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Women have always been healers, and medicine has always been an arena of struggle between female practitioners and male professionals. This pamphlet explores two important phases in the male takeover of health care: the suppression of witches in medieval Europe and the rise of the male medical profession in the United States. The authors conclude that despite efforts to exclude them, the resurgence of women as healers should be a long-range goal of the women’s movement.
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Barbara Ehrenreich is author of the 2002 New York Times bestseller Nickel and Dimed: On (Not) Getting By in America. She has written nearly twenty books, and has been a columnist for Time magazine and the New York Times. She has contributed to The Progressive, Harpers, The Atlantic Monthly, Ms., The New Republic, Z Magazine, In These Times, and Salon.com. Deirdre English is the former editor of Mother Jones magazine. She has written for the Nation, New York Times Book Review, San Francisco Magazine, S.F. Chronicle Sunday Magazine, Vogue, and public radio and television. Currently, English is a professor at University of California, Berkeley's Graduate School of Journalism.Excerpt. © Reprinted by permission. All rights reserved.:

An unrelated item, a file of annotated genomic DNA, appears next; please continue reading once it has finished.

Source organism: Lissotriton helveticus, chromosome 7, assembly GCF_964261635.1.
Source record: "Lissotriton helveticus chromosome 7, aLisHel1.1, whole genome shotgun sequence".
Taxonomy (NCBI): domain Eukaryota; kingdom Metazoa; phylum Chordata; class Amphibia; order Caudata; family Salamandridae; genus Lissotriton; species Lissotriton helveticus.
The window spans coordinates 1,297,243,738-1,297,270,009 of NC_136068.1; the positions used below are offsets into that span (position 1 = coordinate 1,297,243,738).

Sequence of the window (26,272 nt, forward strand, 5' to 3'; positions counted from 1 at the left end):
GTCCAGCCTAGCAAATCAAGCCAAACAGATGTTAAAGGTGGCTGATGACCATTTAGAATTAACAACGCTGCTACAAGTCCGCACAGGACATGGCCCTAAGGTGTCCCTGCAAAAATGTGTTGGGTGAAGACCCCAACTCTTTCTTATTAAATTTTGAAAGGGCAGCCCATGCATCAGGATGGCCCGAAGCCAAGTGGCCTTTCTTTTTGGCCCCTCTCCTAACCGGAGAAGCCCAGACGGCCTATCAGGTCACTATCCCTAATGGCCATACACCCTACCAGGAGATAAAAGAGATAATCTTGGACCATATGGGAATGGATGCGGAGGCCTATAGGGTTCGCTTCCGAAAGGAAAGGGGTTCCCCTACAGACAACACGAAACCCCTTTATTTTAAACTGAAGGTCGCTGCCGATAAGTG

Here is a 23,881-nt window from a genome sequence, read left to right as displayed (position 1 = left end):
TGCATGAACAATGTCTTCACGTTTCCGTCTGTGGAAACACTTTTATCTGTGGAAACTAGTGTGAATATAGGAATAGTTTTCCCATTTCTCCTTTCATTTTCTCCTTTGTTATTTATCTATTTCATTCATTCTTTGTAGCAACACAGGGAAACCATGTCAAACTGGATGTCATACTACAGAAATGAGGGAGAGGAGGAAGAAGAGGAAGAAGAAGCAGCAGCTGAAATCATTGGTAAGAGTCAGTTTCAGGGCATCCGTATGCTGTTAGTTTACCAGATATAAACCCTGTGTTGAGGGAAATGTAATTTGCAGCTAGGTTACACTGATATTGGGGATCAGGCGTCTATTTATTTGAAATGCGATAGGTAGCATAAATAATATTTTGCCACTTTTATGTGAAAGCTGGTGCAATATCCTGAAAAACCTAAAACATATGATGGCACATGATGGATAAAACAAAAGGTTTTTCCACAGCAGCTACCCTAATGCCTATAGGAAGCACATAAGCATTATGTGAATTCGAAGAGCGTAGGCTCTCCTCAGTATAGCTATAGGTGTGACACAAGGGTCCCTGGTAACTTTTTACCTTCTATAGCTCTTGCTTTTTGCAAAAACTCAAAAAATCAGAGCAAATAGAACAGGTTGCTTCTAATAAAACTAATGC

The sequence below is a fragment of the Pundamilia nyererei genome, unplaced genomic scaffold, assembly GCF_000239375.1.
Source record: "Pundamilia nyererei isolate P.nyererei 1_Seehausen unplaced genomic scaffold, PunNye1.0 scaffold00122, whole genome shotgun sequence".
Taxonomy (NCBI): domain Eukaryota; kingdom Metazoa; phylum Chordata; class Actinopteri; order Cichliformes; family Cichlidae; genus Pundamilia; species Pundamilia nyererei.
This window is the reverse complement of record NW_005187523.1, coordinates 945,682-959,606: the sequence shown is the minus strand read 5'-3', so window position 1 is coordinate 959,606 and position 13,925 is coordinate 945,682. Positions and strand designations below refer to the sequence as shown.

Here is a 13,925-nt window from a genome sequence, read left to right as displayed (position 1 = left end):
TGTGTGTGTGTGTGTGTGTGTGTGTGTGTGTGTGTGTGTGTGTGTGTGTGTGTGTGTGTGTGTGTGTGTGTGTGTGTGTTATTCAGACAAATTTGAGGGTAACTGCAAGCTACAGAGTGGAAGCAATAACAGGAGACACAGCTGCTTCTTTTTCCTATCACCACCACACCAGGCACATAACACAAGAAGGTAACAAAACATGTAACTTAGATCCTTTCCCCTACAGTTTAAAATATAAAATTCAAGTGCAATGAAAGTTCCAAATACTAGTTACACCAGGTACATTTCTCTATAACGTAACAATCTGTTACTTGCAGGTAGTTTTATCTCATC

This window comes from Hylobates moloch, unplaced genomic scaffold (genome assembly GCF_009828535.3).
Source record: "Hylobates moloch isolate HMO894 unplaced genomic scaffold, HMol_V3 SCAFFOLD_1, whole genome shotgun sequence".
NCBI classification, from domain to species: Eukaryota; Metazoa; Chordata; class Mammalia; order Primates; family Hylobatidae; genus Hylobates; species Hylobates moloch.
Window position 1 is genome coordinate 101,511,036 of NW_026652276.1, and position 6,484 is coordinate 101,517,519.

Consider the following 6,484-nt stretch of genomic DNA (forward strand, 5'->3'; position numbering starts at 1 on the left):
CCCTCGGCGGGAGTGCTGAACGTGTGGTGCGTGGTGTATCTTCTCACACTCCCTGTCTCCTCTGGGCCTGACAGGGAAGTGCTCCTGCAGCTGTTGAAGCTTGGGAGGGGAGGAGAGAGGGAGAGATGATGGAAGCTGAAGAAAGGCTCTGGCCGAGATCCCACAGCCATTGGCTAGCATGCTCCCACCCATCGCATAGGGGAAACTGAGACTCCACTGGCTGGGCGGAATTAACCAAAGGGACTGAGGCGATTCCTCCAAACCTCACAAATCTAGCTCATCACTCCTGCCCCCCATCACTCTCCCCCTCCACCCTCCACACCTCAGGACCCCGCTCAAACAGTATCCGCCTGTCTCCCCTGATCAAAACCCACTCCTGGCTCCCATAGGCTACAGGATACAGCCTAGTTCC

Confronted with a sick person, the university-trained physician had little to go on but superstition. Bleeding was a common practice, especially in the case of wounds. Leeches were applied according to the time, the hour, the air, and other similar considerations....Incantations and quasi-religious rituals were thought to be effective....Such was the state of medical "science" at the time when witch-healers were persecuted for being practitioners of "magic". It was witches who developed an extensive understanding of bones and muscles, herbs and drugs, while physicians were still deriving their prognoses from astrology and alchemists were trying to turn lead into gold. So great was the witches' knowledge that in 1527, Paracelsus, considered the "father of modern medicine," burned his text on pharmaceuticals, confessing that he "had learned from the Sorceress all he knew."
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